Bioceres Touts FDA's GM Wheat Review

FDA: Drought-Tolerant Biotech Wheat Variety Poses No Safety Concerns

Chris Clayton
By  Chris Clayton , DTN Ag Policy Editor
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Bioceres, a biotech company from Argentina, announced Monday that the Food and Drug Administration found no safety issues with its HB4 drought-tolerant wheat. The company has already gotten approval to commercialize the wheat in Argentina and is seeking approval in Australia and the U.S. (DTN file photo)

OMAHA (DTN) -- The FDA has found no safety issues with a drought-tolerant biotech variety of wheat known as HB4 developed by the Argentinian company Bioceres Crop Solutions Corp., the company announced Monday.

The finding by the FDA is not a final approval for the crop to be grown in the U.S., but Bioceres stated the conclusion of the voluntary premarket review by the FDA "is a key step towards commercial enablement in the United States, which is awaiting approval from the U.S. Department of Agriculture (USDA)."

Argentina last month became the first country to approve five varieties of HB4 wheat for commercialization, and Bioceres also has said the company is seeking approval for commercialization in Australia as well.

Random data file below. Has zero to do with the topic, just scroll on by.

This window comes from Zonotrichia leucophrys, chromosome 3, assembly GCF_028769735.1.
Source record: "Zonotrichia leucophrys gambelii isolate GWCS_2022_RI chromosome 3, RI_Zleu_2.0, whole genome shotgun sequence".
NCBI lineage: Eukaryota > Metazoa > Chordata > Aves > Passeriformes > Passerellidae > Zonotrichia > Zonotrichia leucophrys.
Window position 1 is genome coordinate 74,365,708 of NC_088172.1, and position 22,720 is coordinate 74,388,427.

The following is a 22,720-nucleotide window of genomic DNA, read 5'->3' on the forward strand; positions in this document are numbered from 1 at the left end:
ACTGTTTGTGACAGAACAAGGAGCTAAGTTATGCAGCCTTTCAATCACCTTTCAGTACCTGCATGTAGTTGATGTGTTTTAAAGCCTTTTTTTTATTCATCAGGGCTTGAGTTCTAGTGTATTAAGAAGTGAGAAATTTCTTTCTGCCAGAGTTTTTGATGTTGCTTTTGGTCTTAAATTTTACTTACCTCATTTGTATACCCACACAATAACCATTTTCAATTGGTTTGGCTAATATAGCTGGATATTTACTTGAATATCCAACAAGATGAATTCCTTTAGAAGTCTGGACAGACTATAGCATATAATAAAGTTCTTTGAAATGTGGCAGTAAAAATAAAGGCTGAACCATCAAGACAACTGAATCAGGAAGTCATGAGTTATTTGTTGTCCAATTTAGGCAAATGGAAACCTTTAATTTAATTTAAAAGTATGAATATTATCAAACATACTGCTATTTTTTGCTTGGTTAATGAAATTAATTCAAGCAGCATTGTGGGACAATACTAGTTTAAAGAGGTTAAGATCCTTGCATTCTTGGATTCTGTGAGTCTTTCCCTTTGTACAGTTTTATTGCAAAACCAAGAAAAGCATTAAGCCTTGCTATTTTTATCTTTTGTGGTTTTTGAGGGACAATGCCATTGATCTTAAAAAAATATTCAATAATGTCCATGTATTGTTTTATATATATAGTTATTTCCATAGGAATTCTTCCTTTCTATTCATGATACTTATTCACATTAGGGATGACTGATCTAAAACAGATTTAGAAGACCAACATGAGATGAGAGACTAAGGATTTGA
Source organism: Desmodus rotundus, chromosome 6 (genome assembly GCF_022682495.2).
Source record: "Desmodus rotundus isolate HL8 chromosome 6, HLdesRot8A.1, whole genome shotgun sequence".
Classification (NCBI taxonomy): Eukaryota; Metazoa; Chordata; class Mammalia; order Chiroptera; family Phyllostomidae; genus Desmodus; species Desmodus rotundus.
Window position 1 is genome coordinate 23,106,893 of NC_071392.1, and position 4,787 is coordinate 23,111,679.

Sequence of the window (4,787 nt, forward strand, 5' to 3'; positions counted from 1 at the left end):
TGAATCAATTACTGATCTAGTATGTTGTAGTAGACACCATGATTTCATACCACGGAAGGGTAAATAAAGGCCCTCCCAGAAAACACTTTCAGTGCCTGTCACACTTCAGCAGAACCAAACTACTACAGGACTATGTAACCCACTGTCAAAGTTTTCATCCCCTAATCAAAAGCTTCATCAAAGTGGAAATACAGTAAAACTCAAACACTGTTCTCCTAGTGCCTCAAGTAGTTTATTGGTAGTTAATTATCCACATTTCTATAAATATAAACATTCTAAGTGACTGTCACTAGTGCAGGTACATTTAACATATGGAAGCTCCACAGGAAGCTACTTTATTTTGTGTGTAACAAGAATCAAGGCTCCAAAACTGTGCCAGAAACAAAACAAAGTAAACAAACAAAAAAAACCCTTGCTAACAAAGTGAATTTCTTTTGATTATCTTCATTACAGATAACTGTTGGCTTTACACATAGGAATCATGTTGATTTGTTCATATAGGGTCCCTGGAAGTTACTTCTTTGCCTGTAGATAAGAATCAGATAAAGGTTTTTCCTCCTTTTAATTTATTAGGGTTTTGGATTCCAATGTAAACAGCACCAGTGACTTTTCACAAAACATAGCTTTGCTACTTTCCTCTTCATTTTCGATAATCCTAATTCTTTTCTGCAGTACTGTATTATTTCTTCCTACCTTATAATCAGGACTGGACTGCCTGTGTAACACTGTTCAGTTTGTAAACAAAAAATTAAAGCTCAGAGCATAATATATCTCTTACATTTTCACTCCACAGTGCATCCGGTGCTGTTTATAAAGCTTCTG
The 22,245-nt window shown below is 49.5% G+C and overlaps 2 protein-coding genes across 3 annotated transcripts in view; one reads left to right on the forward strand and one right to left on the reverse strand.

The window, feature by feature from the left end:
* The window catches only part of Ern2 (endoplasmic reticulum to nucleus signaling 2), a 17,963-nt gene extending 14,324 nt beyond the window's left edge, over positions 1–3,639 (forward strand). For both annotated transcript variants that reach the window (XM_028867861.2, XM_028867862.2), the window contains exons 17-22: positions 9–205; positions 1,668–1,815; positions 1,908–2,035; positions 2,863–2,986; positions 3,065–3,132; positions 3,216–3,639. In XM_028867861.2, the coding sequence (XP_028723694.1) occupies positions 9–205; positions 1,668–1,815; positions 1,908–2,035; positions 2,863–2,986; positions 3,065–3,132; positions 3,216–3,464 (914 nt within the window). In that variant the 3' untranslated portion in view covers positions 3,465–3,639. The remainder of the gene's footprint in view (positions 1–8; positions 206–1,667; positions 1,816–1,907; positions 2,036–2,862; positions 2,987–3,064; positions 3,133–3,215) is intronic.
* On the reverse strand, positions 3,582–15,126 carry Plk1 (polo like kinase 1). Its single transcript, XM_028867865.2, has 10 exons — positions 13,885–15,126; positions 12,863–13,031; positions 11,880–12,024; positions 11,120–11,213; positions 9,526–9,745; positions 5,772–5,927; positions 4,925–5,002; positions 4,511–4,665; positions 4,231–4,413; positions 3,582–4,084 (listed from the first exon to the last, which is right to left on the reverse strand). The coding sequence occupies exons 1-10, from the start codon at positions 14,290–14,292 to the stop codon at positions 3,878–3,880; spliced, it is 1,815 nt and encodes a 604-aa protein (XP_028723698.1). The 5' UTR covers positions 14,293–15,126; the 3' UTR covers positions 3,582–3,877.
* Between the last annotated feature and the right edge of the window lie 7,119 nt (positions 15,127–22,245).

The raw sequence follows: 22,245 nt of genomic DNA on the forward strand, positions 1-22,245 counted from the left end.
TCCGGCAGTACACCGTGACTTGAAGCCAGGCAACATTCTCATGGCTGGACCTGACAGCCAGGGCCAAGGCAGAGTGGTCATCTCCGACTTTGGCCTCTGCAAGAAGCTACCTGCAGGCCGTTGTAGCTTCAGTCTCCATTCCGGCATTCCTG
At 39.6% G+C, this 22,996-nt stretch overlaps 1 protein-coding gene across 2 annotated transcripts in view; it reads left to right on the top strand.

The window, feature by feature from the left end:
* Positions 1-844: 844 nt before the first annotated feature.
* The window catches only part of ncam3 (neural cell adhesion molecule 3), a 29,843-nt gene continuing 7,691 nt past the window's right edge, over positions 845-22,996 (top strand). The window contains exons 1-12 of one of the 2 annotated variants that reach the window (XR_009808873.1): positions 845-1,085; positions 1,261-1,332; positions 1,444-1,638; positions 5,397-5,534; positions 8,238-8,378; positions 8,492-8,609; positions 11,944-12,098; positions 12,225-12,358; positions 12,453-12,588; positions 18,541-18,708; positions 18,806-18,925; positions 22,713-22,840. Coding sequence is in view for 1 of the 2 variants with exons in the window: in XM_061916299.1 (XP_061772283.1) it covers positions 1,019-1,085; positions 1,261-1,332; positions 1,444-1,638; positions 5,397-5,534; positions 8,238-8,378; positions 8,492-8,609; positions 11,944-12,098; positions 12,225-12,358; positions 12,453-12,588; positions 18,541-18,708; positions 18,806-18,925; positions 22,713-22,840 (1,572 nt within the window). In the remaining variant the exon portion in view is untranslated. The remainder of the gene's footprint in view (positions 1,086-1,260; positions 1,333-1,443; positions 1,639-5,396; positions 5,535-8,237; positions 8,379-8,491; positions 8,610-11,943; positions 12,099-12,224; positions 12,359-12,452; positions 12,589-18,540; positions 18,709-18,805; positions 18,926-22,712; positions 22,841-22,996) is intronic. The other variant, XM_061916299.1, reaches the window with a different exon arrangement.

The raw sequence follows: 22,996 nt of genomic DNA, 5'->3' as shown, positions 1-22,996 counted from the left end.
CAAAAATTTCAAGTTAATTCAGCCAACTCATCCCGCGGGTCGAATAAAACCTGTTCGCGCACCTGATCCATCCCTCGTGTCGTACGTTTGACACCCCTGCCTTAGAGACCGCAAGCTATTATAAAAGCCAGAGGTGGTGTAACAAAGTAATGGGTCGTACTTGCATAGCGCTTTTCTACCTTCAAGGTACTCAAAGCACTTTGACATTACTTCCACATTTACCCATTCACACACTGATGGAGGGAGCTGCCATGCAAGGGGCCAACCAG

The FDA's decision follows Argentina, Australia, Brazil and New Zealand, which have all approved allowing HB4 for human consumption.

Bioceres touts that HB4's drought tolerance can boost yields "by an average of 20% in water-limited conditions, a key adaptation that favors double-cropping systems."

Bioceres' recent spate of announcements and regulatory decisions reflects a shift in mindset over genetically engineered wheat. A decade ago, any such announcement approving a transgenic wheat variety would have led to immediate import bans and fears from farmers that they would lose market access if a GE wheat crop were grown in their country.

The U.S. Wheat Associates and National Association of Wheat Growers on Monday issued a joint statement on the FDA's decision. The two trade groups noted: "With global demand for wheat increasing every year, the need to produce more wheat in sustainable ways is clear. Drought had already reduced world wheat supplies and pushed prices higher before the invasion of Ukraine cut off supplies from the world's fifth-largest wheat-exporting nation. A trait such as drought tolerance in wheat could help wheat growers in increasingly arid regions be more productive and ease food security concerns," USW and NAWG stated.

The groups added, "The U.S. wheat industry recognizes the benefits and value that can be created through the prudent application of modern biotechnology."

USW and NAWG had developed a guideline for biotechnology commercialization, detailing steps the groups expect from companies seeking to commercialize transgenic wheat in the U.S.

As DTN highlighted in May, wheat production in states such as Kansas and Oklahoma is expected to be lower this year because of drought and heat stress. (See "Hard Winter Wheat Tour Final Results" here:….)

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Chris Clayton